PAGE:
The Community Connector Program has been designed to target specific populations who could benefit from direct contact interventions. Members are identified through various internal reports, which flag members with high-utilization rates for the emergency department as well as high-dollar costs associated with their care, and case management referrals. Specific interventions with the member may include: connecting members to a health home; educating members on alternatives to visiting the emergency department; removing barriers members may face in accessing care; bridging communication between members and health care providers; teaching members concepts of prevention and chronic disease management; guiding members in the practice of self-management skills; linking members to community resources. The Community Connector is a vital member of the integrated care management team in Molinas health care services department. As an extender to the case manager, the Community Connector serves as the eyes and ears of the case manager in the community and thereby plays a highly visible role in connecting members with appropriate health care services. Through the Community Connectors presence in the members home, they are able to assess immediate needs; in the providers office they are able to listen to provider treatment recommendations; and in the community setting they are able to ensure they access appropriate resources. All of the Community Connector s activities are documented in Molinas electronic care management software platform, Clinical Care Advance System. A unique feature of the program is the high-touch, face-to-face approach in the members home, health care, and community settings. Critical to the programs ultimate success is the initial contact made by Community Connectors with members and the opportunity that affords to build trust. One of the key challenges identified prior to implementation was the inability to contact or locate members of the target population, as some were homeless, and the possibility that members may refuse face-to-face interventions. The ability of Community Connectors to develop trusting relationships with members ensures members acceptance of the education, advocacy, and support that Community Connectors provide in order to facilitate members access to the health care system. Moreover, members are also more likely to become empowered to develop self-management skills that contribute to an improved quality of life. Further to the programs success has been the ability to improve health outcomes and decrease health care costs.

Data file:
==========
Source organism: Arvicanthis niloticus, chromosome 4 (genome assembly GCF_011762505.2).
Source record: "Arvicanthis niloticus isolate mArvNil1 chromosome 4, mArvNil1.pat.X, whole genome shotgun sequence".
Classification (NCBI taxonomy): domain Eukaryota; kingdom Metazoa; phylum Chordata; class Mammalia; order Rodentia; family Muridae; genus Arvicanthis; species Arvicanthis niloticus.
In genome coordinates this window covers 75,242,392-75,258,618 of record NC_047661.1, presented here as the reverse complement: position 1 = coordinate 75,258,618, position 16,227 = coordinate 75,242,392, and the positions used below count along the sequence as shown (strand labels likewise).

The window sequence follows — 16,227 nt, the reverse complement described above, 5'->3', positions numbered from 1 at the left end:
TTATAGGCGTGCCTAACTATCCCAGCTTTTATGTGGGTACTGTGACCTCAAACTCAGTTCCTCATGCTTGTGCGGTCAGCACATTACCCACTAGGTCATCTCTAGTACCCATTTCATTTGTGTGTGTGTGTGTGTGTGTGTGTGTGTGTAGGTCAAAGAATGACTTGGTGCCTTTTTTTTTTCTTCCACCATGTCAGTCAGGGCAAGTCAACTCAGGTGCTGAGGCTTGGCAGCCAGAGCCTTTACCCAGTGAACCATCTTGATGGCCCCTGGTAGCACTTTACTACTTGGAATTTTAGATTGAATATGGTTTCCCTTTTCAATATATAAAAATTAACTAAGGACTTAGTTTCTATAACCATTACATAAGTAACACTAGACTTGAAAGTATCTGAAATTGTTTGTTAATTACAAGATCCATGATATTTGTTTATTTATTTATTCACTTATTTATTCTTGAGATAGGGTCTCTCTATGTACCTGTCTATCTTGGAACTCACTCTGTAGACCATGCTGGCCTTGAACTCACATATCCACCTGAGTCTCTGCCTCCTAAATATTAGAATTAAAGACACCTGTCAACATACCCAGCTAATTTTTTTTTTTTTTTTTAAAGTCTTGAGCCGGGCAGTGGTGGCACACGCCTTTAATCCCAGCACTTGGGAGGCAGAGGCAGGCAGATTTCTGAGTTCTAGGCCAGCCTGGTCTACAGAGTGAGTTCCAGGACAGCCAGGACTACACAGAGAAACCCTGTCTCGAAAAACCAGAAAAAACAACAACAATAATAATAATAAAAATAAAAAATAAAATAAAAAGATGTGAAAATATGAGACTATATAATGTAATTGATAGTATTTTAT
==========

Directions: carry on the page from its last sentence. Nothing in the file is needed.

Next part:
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TAKING INNOVATION TO SCALE: Community Health Workers, Promotores, and the Triple Aim

Program Description